By: Matt Moscona
As the assembled media was waiting to enter the LSU postgame locker room for some explanation of the madness that was Saturday, I ended up having a long conversation with a Buffalo Wild Wings Citrus Bowl representative about the possibility of LSU heading to Orlando.
The representative, Jonathan Gorman, first asked Lafayette radio host Dave Schultz if he felt LSU fans would be excited to travel to the Orlando-based game. Dave pointed to me and said, “Ask him.” Before I answered, my only question to Gorman was who the Big Ten opponent would be.
His response: The Michigan Wolverines.
I am fairly certain I surprised Gorman when I let out an exasperated expletive when he mentioned a possible LSU-Michigan matchup. Over the years, LSU fans have made it clear that the two games they would most like to see the Tigers play are with Michigan and USC (Yep, there is still lingering resentment from the 2003 split national title.).
My assumption was that LSU would not be a target for Citrus because of the recent three-game losing streak, but there are several factors that could make this matchup a reality.
Let’s start with the SEC Championship game participants. If we assume Alabama wins, they will advance to the College Football Playoff. It is important to note that the Sugar Bowl must take an SEC team in years they are not a semifinal host. That would mean Florida would likely land in New Orleans. I suppose there is a chance Ole Miss could sneak into the Sugar Bowl, which would make Florida a virtual lock for Orlando, but Ole Miss would have to be ranked higher than the Gators by the Playoff Selection Committee. An ugly loss to Alabama could send Florida plummeting down the rankings and land the Rebels in New Orleans.
If Florida is in New Orleans, it would make sense that Ole Miss would then head to Orlando, but that wouldn’t be a great option for the Citrus Bowl since the Rebels are scheduled to open the 2016 season at that same venue against Florida State. It is not unprecedented for a team to finish one season and open the next in the same location (See: LSU playing in to Cotton Bowl in 2010 then opening the 2011 season in the same venue against Oregon.). Gorman made it clear to me that their committee’s objective is to book a matchup that will be attractive for fans to travel to benefit the city of Orlando and the non-profit organizations the committee supports.
The other two East schools that could be a possibility are Tennessee and Georgia. Tennessee could be an intriguing option since they haven’t been to Orlando since January 1, 2002. Georgia has always traveled well to Orlando but has made the trip three times since the 2003 season. There is also uncertainty with how the Bulldogs fans will react to Mark Richt’s firing Sunday.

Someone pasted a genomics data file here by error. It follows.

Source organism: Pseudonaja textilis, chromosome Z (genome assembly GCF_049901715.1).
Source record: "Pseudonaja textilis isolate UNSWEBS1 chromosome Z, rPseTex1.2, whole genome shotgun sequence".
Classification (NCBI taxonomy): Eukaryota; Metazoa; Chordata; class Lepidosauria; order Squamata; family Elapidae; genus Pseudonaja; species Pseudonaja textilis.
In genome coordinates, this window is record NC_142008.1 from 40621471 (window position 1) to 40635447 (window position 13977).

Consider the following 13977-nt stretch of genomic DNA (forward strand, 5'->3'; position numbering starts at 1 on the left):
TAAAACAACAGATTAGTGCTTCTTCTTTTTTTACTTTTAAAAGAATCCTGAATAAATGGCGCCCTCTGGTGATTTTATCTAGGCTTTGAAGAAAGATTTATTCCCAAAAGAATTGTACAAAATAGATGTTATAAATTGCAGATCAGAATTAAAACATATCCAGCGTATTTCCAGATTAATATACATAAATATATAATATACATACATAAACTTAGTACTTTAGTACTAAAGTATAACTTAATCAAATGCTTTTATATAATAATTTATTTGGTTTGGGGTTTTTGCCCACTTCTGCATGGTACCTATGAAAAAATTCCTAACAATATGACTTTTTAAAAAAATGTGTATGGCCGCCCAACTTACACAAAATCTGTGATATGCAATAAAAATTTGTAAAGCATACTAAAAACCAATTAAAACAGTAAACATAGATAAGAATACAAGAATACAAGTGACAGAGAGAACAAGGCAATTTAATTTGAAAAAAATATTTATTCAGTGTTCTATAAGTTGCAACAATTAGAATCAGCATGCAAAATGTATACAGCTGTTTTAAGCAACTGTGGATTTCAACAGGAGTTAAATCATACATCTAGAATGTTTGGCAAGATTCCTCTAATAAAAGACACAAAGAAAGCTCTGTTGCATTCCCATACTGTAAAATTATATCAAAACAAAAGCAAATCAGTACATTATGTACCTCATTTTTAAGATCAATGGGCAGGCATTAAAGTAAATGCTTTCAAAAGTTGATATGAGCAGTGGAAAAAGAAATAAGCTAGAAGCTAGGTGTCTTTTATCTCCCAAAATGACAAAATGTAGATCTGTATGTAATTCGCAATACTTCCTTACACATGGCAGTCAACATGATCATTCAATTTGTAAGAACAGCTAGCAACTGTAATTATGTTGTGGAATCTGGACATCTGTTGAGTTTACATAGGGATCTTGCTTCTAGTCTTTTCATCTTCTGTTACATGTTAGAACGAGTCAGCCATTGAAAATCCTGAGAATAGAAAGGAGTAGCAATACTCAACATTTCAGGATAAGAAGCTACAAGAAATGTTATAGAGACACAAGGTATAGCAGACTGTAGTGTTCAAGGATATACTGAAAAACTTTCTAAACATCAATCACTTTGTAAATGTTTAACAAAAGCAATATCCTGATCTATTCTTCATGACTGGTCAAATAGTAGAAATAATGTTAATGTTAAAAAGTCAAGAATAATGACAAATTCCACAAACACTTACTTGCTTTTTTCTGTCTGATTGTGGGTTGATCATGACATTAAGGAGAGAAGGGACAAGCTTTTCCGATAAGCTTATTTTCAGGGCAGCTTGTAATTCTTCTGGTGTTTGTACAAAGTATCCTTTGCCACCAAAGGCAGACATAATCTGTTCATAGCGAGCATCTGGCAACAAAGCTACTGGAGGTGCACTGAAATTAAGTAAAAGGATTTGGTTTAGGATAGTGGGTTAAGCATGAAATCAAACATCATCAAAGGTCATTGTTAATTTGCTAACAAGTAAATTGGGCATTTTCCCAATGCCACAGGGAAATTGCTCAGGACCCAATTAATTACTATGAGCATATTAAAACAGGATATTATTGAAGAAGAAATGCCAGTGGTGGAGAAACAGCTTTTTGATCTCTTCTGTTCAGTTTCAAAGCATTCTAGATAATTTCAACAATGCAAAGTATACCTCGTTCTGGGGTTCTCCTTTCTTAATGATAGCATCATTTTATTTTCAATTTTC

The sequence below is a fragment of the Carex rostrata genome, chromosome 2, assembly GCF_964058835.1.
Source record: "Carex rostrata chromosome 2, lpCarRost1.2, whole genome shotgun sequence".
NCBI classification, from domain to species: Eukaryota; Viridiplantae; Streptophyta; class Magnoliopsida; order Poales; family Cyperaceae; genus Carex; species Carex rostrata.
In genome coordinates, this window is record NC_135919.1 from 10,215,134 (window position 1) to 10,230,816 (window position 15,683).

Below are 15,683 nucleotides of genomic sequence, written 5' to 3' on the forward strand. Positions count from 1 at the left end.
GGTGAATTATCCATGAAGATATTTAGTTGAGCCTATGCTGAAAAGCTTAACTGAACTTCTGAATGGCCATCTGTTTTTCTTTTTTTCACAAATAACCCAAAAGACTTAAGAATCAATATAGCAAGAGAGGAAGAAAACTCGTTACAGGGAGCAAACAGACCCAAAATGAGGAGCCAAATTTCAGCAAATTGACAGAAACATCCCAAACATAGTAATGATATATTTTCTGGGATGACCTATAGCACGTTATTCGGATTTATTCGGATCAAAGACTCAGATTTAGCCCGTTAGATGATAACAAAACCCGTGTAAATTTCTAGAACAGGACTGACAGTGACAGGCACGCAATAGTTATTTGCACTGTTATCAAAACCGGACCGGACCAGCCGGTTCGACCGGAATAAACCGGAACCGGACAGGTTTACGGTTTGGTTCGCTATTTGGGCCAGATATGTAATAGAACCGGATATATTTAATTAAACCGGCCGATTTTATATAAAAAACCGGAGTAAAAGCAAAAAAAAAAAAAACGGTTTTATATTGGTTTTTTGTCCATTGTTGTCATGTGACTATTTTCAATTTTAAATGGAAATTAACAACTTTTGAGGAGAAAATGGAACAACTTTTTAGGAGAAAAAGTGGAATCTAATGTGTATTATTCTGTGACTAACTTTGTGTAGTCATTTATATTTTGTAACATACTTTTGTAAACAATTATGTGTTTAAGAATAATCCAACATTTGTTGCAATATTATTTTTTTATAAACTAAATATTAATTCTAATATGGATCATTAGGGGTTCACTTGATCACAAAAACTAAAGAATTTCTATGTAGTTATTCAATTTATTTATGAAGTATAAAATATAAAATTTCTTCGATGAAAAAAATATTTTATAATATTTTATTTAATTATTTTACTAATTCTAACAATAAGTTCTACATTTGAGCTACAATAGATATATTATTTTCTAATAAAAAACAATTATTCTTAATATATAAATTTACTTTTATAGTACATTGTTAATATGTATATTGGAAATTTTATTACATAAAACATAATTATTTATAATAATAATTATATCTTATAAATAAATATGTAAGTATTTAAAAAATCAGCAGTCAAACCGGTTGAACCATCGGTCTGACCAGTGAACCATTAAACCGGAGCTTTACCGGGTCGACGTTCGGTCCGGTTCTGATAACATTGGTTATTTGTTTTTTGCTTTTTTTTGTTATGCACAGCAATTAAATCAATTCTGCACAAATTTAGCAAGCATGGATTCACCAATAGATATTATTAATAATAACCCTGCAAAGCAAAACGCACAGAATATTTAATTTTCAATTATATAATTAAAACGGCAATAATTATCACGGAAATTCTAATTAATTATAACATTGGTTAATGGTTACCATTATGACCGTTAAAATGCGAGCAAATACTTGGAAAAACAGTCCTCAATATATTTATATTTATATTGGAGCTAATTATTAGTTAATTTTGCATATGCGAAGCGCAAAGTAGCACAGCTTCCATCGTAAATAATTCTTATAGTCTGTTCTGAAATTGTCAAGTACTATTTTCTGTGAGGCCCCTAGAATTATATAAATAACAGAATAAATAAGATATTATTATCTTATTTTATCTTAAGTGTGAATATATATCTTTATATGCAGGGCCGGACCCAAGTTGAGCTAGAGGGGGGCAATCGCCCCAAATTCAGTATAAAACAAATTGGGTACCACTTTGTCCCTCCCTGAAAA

Which brings the conversation back to LSU. Gorman assured me that LSU made a good impression on the Citrus Bowl committee during its last visit after the 2009 season. He even acknowledged LSU fan disappointment with the stadium and field conditions for the Penn State game that year and was quick to point out the $207 million in renovations to the field and venue itself since then. Gorman noted the attractiveness of a Miles-Harbaugh matchup and even cited LSU fan response for Miles Saturday and Shaquille O’Neal—who still owns a home in Orlando—lobbying for LSU to head to the Citrus Bowl Saturday night as positives for the Tigers.
It is important to note that Gorman is only one member of the committee and cannot predict what other members might be thinking. His objective in Baton Rouge Saturday was to make sure that, if selected, LSU fans would be excited about the Citrus Bowl and not view it as a consolation game. He also made it clear to me that the Citrus Bowl committee picks it’s participants and does not have teams placed in that game as is the case with the Pool of Six: Outback, Belk, Liberty, Music City, Texas, and Taxslayer. LSU is in no way a lock to head to Orlando, but it is a possibility that will receive strong consideration.
For me, the key to LSU fans getting excited enough to spend New Year’s in Orlando relies on the Maize and Blue on the opposing sideline. LSU and Michigan have never played in football (Amazing, right?) and Miles’ affection for his alma mater has put the Wolverines in the forefront of the collective LSU consciousness for the past 11 years. If we were talking about an LSU matchup with any other Big Ten team, it is hard to imagine it moving the needle with LSU fans.
Apparently, there is a likely scenario that would land Michigan in the Citrus Bowl. It would take three Big Ten teams playing in New Year’s Six games, which is not a far-fetched idea. The Michigan State-Iowa winner will likely land a spot in the College Football Playoff. Ohio State is a virtual lock for a New Year’s Six bowl, which would leave the Big Ten title game loser. Would a 12-1 Iowa drop out of the Top 11? Would a two-loss Michigan State settle in a New Year’s Six game? If so, then Michigan heads to Orlando against an SEC school, possibly LSU.
Tiger fans have not traveled well to the past three bowl destinations. New Year’s in Disney with the Tigers lining up against those famed winged helmets might be the right recipe to reverse that pattern.
Note: This post has been updated to correct an error regarding how SEC teams are placed in the Sugar Bowl.